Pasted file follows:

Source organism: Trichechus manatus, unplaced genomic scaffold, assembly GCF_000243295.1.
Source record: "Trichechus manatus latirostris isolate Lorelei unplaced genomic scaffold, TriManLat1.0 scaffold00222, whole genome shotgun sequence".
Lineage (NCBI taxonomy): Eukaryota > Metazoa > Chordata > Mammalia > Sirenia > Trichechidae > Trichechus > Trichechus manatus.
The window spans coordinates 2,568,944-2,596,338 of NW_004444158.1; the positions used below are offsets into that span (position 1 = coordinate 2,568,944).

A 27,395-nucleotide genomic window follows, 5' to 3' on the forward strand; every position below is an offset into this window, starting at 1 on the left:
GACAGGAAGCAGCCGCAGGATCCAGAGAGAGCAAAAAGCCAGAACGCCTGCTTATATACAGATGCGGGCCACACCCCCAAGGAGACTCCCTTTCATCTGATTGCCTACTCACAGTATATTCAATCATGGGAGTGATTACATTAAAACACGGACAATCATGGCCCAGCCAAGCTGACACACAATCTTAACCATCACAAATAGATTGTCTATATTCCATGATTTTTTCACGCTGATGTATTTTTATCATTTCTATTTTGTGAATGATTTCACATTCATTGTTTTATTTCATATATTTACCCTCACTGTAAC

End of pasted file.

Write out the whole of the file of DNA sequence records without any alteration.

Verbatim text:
Source organism: Trichechus manatus, unplaced genomic scaffold, assembly GCF_000243295.1.
Source record: "Trichechus manatus latirostris isolate Lorelei unplaced genomic scaffold, TriManLat1.0 scaffold00222, whole genome shotgun sequence".
Lineage (NCBI taxonomy): Eukaryota > Metazoa > Chordata > Mammalia > Sirenia > Trichechidae > Trichechus > Trichechus manatus.
The window spans coordinates 2,568,944-2,596,338 of NW_004444158.1; the positions used below are offsets into that span (position 1 = coordinate 2,568,944).

A 27,395-nucleotide genomic window follows, 5' to 3' on the forward strand; every position below is an offset into this window, starting at 1 on the left:
GACAGGAAGCAGCCGCAGGATCCAGAGAGAGCAAAAAGCCAGAACGCCTGCTTATATACAGATGCGGGCCACACCCCCAAGGAGACTCCCTTTCATCTGATTGCCTACTCACAGTATATTCAATCATGGGAGTGATTACATTAAAACACGGACAATCATGGCCCAGCCAAGCTGACACACAATCTTAACCATCACAAATAGATTGTCTATATTCCATGATTTTTTCACGCTGATGTATTTTTATCATTTCTATTTTGTGAATGATTTCACATTCATTGTTTTATTTCATATATTTACCCTCACTGTAAC